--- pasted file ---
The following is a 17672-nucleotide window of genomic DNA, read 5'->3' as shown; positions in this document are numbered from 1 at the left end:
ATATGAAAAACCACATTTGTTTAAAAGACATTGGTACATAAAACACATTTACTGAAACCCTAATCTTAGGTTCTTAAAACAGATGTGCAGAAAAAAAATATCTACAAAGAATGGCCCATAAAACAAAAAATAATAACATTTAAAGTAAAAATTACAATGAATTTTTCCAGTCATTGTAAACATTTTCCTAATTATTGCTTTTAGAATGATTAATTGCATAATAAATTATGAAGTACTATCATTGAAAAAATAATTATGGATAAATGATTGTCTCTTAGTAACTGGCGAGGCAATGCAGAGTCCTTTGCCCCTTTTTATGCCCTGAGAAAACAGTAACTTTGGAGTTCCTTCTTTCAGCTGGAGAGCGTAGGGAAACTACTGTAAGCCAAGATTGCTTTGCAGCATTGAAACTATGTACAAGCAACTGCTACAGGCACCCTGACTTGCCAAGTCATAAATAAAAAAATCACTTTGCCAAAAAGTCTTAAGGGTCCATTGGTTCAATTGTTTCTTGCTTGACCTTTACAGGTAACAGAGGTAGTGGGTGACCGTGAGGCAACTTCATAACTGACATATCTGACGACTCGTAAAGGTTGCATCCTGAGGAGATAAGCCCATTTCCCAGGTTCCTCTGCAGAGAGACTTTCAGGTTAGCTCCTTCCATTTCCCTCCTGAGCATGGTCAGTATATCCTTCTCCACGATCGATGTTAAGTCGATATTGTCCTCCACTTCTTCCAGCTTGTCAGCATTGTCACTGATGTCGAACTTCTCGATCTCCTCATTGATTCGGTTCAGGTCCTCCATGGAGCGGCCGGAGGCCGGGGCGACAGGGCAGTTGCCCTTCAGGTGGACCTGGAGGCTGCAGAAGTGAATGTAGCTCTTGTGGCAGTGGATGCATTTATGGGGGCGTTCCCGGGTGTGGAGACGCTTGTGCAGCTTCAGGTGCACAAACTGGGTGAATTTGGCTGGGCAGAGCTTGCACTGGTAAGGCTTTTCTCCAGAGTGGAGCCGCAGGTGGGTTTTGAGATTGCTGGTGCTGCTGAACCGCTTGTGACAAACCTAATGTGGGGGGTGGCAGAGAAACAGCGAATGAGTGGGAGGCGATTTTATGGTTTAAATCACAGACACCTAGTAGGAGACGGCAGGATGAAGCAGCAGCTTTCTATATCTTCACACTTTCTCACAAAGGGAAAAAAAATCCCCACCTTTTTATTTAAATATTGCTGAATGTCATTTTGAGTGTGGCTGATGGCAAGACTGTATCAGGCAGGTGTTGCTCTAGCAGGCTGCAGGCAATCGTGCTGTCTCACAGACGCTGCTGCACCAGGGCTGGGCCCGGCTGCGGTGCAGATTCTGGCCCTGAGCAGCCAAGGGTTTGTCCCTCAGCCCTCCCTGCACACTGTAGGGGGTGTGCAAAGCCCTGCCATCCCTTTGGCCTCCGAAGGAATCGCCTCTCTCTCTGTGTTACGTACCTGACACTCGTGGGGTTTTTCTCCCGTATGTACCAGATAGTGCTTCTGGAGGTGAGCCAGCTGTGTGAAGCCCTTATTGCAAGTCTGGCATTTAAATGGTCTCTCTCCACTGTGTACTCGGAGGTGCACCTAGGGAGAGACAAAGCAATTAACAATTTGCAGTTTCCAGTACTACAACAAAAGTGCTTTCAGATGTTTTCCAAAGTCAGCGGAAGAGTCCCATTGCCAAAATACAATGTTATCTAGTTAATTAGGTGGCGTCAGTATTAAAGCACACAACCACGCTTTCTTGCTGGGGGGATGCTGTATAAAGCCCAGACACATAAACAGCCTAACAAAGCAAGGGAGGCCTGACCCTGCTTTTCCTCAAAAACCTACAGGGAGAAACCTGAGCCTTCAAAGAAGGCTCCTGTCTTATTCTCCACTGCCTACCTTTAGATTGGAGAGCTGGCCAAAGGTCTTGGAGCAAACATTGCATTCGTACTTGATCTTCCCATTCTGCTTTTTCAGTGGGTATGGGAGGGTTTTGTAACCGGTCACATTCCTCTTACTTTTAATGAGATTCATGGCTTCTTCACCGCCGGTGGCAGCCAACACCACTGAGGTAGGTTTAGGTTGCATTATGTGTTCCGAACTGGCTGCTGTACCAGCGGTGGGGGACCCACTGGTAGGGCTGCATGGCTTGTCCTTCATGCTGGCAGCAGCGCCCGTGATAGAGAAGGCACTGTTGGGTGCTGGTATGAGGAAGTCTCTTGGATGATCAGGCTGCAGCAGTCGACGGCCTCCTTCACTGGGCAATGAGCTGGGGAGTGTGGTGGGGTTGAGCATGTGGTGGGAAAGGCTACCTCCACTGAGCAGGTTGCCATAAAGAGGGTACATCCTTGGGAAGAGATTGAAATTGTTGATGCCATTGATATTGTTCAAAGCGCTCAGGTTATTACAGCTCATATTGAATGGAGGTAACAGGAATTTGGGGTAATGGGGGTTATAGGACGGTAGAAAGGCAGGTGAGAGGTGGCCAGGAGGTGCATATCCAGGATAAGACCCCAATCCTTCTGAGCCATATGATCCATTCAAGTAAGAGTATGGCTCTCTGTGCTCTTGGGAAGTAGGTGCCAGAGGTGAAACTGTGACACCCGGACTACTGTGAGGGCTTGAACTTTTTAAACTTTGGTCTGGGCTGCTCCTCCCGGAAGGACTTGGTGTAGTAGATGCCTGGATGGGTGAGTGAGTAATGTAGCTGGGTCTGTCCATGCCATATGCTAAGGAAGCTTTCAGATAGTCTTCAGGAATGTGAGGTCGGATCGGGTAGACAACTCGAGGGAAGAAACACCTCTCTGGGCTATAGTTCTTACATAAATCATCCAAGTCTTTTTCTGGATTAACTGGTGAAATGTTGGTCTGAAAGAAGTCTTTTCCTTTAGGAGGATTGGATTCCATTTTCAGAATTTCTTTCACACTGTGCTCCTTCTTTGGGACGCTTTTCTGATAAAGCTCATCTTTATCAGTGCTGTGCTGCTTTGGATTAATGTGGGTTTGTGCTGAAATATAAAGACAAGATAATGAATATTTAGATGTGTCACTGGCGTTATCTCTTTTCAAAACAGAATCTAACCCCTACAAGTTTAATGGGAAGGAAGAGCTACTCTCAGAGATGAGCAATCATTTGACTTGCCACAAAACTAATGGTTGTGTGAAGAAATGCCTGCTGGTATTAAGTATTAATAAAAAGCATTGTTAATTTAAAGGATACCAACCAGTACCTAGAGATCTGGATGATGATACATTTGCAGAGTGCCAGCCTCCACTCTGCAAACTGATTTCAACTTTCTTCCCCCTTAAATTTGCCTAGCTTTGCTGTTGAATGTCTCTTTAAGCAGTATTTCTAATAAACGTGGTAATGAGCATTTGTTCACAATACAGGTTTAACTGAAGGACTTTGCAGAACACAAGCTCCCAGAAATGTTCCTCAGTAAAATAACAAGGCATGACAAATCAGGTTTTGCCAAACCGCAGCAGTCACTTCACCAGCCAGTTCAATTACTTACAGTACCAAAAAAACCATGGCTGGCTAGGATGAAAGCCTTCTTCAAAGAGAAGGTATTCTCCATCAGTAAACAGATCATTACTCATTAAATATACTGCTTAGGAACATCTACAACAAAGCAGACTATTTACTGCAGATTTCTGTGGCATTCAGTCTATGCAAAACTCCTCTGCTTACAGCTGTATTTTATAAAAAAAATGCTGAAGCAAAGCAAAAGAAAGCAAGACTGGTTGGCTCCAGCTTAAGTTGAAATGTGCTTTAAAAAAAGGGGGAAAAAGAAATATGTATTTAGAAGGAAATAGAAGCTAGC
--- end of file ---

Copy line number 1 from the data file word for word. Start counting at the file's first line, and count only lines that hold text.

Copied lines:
The following is a 17672-nucleotide window of genomic DNA, read 5'->3' as shown; positions in this document are numbered from 1 at the left end: